- Consent should be obtained for videotaping, recording or storing information and data from the tele-rehabilitation session; for the transmission of information via tele-rehabilitation technologies, and for the participation of other health care providers or the patient’s family in the provision of care.
- The physiotherapist must ensure compliance with all privacy and security requirements both during tele-rehabilitation sessions and when in contact with the patient through other electronic means, such as arranging appointments via email. Document privacy and security measures. Consider topics such as authentication and encryption technology, secure transmission systems and storage mechanisms.
- Written policies and procedures should be maintained at the same standard as in-person encounters for documentation, maintenance, and transmission of the records of the encounter using tele-rehabilitation technologies.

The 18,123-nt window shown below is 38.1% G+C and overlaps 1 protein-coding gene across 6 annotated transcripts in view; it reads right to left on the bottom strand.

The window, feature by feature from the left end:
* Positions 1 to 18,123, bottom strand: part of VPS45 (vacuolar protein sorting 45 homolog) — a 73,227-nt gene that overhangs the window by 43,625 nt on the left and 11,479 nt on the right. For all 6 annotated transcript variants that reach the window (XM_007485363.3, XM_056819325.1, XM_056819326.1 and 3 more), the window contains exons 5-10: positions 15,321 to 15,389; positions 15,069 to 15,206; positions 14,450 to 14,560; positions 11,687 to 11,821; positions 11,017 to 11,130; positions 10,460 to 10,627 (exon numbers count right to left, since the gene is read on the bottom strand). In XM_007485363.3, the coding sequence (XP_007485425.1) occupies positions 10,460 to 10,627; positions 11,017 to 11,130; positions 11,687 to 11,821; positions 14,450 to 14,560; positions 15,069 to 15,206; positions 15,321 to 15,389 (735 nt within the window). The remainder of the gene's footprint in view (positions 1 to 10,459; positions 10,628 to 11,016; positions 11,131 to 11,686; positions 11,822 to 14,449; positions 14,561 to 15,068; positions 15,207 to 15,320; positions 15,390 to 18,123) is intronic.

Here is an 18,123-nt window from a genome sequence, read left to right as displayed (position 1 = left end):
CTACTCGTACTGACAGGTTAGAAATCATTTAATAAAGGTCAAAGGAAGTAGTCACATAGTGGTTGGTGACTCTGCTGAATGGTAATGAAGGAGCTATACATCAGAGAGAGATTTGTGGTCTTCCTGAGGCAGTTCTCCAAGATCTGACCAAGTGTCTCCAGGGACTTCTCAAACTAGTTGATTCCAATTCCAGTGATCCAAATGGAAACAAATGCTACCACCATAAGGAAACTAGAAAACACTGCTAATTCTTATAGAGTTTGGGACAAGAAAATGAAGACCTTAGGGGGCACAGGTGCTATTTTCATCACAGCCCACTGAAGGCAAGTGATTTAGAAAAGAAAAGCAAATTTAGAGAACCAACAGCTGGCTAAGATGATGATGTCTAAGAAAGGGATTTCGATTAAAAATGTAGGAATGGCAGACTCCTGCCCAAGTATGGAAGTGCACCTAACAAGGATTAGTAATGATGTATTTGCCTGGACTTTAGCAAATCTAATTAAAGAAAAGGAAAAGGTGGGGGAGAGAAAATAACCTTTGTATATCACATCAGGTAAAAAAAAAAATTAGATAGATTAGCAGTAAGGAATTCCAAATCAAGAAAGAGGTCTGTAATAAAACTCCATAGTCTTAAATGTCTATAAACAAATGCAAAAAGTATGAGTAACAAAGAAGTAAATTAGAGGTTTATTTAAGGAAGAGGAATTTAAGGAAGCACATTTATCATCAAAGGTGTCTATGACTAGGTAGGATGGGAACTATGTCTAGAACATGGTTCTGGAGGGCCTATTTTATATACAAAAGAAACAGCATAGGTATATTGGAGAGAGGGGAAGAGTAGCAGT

- The physiotherapist should ensure that there are guidelines in place to ensure that patient records cannot be accessed by unauthorized users, tampered with or destroyed and are protected at both the originating and remote sites
- The physiotherapist must take the necessary action to ensure the security of all devices used in tele-rehabilitation and when storing information related to tele-rehabilitation services
- The physiotherapist must be aware of any employer policies for privacy and security for the use of tele-rehabilitation as a treatment modality
- The physiotherapist must have a safety protocol in place in the event of an emergency or adverse event.
- There must be an alternative method of contacting the patient and the patient should be provided with an alternate way of contacting the physiotherapist. For example in the case of internet failure, the physiotherapist must be able to telephone the patient
- The physiotherapist must ensure access to appropriate technical support for trouble shooting in the event of difficulty with the technology. It is also recommended that all technologies are trialled prior to patient appointments to ensure good functioning of the system